Under the Hood

Binge Eating Disorder Treatment: Researchers Target Brain Molecule To Reduce Food Addiction

Binge eating disorder is the most common eating disorder in the United States, and those with the condition understand that it is more than simply eating too much. Researchers at Boston University School of Medicine may have developed a novel therapeutic treatment for the condition which they believe will open the door for a new, more effective class of drug to treat this widespread disorder.

The new drug targets trace amine-associated receptor 1 (TAAR1), a receptor that binds to the molecules in the brain called trace amines, which have previously been associated with compulsive binge eating, according to a new release. 

cakes Those with binge eating disorder often find it difficult to control their overeating urges. Photo Courtesy of Pixabay

"TAAR1 seems to be working as a "brake" in the areas of the brain involved in decision making and executive function,” explained study author Pietro Cottone in a statement. “Subjects exposed to junk food lose this "brake" and show aberrant addiction-like behavior over food.”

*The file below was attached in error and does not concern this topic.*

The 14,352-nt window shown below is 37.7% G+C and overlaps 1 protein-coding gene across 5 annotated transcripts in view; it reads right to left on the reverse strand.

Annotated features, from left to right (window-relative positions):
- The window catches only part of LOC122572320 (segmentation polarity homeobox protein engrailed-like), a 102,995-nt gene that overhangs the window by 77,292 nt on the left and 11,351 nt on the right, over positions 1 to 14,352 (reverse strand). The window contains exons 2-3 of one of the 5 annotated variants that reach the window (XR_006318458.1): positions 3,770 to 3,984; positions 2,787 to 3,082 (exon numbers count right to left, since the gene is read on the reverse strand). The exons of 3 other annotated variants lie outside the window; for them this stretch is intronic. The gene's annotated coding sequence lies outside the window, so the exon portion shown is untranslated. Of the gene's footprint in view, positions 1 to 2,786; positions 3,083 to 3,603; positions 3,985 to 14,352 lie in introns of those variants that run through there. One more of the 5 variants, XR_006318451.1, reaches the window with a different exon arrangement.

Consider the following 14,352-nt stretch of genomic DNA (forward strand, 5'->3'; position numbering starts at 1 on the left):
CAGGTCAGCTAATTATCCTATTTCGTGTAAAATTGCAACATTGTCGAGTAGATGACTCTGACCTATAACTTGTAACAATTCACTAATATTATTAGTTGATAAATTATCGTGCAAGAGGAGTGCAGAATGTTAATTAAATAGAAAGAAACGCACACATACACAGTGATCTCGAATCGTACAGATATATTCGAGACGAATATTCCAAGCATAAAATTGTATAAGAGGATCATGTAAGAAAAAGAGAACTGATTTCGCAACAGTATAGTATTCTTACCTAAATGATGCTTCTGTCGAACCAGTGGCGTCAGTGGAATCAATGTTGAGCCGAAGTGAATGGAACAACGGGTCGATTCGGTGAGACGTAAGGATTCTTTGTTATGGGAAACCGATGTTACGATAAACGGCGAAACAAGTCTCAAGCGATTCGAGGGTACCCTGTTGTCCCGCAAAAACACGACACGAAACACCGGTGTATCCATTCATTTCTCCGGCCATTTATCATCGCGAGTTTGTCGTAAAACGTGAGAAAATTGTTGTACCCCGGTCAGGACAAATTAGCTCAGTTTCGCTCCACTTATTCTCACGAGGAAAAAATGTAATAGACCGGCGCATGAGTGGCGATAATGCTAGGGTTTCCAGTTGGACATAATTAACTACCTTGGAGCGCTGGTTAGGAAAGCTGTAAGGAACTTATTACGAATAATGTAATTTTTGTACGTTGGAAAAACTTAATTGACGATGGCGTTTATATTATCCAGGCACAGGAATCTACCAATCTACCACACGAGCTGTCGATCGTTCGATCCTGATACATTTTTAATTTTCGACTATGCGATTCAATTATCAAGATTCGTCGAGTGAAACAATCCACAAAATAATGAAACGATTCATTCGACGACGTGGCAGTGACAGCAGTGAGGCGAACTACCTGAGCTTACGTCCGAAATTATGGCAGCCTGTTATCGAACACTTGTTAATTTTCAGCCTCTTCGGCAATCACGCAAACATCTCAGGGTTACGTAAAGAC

For the study, now published online in the journal Neuropsychopharmacology, the team at BU created an experimental model that developed an addiction-like binge eating behavior to sugary, chocolate-flavored food intake as compared to the controls. In addition, according to the university press release, the model was also more sensitive to food cues and would exhibit risky behavior in order to obtain food, while the control group would not.

Both the food addicted and the control model were then given RO5256390, a drug that targeted TAAR1. Results revealed that RO5256390 decreased the amount of TAAR1 in the region of the brain important for the process of decision-making and executive function. This resulted in reduced addictive-like behavior in the presence of food.

Binge eating disorder is an eating disorder characterized by episodes of eating large quantities of food in a short period of time. Those with binge eating disorder do not usually use unhealthy compensation measures, such as throwing up or extreme dieting, to make up for their binge eating episodes. A pharmaceutical approach to this disorder could theoretically help up to 15 million Americans who live with the condition.

Source: Ferragud A, Howell AD, Moore CF. The Trace Amine-Associated Receptor 1 Agonist RO5256390 Blocks Compulsive, Binge-Like Eating in Rats. Nature . 2016

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